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Audio Book Review


Doctor Who
Delta and the Bannermen


Author: Malcolm Kohll
Read by: Bonnie Langford
Publisher: BBC Audio
RRP: £20.00 (CD), £7.00 (download)
ISBN: 978 1 78529 645 1
Release Date: 01 June 2017

The Doctor and Mel win a place on a Fabulous Fifties intergalactic coach tour to Disneyland, Florida, Earth. When they’re knocked off course by a wayward satellite, however, the coach party arrives instead at Shangri-La, a remote Welsh holiday camp. The peace and quiet of the countryside are soon shattered by the arrival of an army of Bannermen soldiers, led by the ruthless Gavrok. They are tracking down Delta, the Chimeron Queen, with only one thought in mind: her destruction. The Doctor and Mel unite with aliens and locals alike in a frantic bid to save Delta, her Chimeron child, and the entire Chimeron race from extinction. Can they possibly succeed…?

This is an unabridged reading of Malcolm Kohll’s novelisation of his own 1987 television serial, first published by Target Books in 1989.

The author adds quite a lot to what we saw on screen during the original three-part adventure. Scripts had a tendency to overrun during the Sylvester McCoy era, especially the three-parters, and Delta and the Bannermen was no exception. Kohll reinstates several deleted scenes, such as an opening sequence in the TARDIS (which can be seen in an extended version of Episode One on the DVD release of this serial). He also gets into the minds the characters – as well he might, since he created most of them. For example, on screen Billy seems quite confident in his wooing of the beautiful Delta, perhaps even a bit of a womaniser, but in the book we learn that he is actually quite nervous and uncertain. We are made aware of Keillor’s profession and what he is thinking about as soon as he realises that the Chimeron Queen is among the coach party – though arguably this robs the narrative of some of its mystery. We are also given the impression that the Doctor and Mel are already aware of who the Bannermen are – and perhaps by more than reputation, since Mel recognises them on sight. The prose makes it very clear that the Doctor and Mel have experienced many more adventures than the few we saw on television.

The author’s opening description of the Seventh Doctor is rather peculiar: “Of all his multifarious incarnations, this was one of the nicest.” Really? Well, I suppose you could say that about the light-hearted Season 24 Doctor, before he became the arch manipulator of Seasons 25 and 26. When Kohll goes on to say that the Time Lord “had acquired enough thoughtfulness to ensure that he was always taken seriously,” this sounds more like the later Seventh Doctor, which is something of a contraction. The Doctor finds it difficult to get taken seriously (principally by the holiday camp leader Burton) in this very story.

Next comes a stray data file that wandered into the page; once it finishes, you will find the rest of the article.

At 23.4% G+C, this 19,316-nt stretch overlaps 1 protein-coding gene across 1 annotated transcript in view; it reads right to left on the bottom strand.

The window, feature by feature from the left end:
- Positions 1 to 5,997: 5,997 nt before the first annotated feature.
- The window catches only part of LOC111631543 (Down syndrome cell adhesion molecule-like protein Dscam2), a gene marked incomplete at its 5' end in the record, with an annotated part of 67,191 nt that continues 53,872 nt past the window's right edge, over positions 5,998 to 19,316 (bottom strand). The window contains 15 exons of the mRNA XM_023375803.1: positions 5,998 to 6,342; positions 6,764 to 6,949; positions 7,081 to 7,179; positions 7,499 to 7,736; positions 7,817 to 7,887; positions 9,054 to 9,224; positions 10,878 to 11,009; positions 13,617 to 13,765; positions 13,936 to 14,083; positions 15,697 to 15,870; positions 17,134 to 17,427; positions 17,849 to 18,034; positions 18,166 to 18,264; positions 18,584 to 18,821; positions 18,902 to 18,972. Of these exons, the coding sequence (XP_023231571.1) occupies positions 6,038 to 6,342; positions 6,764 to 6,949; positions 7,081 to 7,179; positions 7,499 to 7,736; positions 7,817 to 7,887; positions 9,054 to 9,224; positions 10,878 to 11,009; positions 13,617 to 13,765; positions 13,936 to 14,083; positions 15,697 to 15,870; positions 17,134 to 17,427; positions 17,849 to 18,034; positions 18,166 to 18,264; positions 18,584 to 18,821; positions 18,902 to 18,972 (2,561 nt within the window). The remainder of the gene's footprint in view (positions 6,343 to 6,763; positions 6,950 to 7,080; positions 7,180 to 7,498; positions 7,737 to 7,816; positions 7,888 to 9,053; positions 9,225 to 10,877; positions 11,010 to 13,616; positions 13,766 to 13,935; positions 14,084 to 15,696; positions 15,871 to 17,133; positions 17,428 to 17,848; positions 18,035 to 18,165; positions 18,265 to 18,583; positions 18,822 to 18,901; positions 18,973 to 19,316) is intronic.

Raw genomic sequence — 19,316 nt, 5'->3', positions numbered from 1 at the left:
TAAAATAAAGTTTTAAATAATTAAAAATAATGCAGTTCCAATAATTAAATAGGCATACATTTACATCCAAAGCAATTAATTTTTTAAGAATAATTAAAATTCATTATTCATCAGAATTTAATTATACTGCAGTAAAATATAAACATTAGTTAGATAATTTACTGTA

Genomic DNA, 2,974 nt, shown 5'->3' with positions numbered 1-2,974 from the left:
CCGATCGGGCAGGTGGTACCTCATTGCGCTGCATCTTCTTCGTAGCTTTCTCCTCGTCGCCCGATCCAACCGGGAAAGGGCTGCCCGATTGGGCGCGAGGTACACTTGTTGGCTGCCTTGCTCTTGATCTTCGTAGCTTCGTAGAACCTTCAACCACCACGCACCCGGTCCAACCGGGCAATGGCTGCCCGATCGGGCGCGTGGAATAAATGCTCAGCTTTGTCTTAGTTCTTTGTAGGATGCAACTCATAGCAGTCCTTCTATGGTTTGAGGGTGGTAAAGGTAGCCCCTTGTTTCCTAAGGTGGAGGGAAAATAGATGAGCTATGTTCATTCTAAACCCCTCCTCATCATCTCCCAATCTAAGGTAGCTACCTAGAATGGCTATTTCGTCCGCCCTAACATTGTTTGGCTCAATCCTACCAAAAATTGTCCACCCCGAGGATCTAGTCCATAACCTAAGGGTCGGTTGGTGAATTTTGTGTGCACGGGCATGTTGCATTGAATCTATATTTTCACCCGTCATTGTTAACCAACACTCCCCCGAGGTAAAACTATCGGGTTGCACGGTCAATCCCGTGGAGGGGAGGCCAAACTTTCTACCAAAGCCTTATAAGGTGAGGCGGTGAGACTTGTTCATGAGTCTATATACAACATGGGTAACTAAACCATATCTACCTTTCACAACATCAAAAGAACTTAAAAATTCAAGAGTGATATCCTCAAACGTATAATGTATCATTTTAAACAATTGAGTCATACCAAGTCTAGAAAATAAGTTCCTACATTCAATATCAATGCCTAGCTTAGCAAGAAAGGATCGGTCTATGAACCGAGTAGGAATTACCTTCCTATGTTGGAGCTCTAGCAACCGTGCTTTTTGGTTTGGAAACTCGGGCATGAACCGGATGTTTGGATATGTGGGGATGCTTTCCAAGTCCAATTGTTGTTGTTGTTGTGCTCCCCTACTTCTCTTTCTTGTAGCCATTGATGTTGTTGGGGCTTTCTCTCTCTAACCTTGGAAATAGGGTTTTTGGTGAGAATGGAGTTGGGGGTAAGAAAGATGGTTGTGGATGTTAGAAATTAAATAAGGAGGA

The screen version of this yarn had some fairly impressive effects for the time, such as the blobby, suckered Navarino form of Murray passing through a transformation arch, and lots of explosions during the opening battle sequence on the Chimeron planet. However, Kohll builds upon this to create in the mind’s eye alien vistas that were beyond the production team’s budget. The Tollmaster (played on screen by Ken Dodd) is described as a scaly lizard, the Bannermen have red eyes, the Navarinos are hairy artichokes, and Keillor is petrified like a stone gargoyle prior to his disintegration.

As a result of all the extra material and descriptions, this novelisation is longer than many of the books based upon serials of four episodes or more, running to just over four hours on audio. Some of the descriptive text is a bit long-winded, though, and perhaps slows the plot down at times when we need to be getting on with the story. An example of this is when Kohll describes Murray attempting to accelerate the growth of the Quarb crystal using mental power, and then has Murray telling Mel exactly the same thing in dialogue.

Mel herself, Bonnie Langford, reads this audio book, and anyone who’s heard her reading of Paradise Towers will know that we’re in for a treat. She gives all the characters distinguishable voices. Gavrok, for instance, has a guttural growl. The Tollmaster sounds not unlike Ken Dodd. The tollport PA system has a nasal, officious tone, rather like the Chief Caretaker in Paradise Towers. Not all of the Welsh characters (such as Ray and Goronwy) have Welsh accents, which is odd, though this factor was also inconsistent on screen, with Billy not sounding Welsh at all, despite having supposedly lived in the area since childhood. Burton has a very pronounced accent, just as he did when played by Richard Davies. As usual with talking books, the Seventh Doctor has a stronger Scots burr than McCoy ever did in the television show, but Langford succeeds in capturing his excitable nature and insatiable scientific curiosity.

If you disliked the runaround romp that was the transmitted version of Delta and the Bannermen, then the novelisation is unlikely to win you over. However, if (like me) you found it exciting and fun, then this audio book expands upon it very nicely, providing happy holiday listening.


Richard McGinlay

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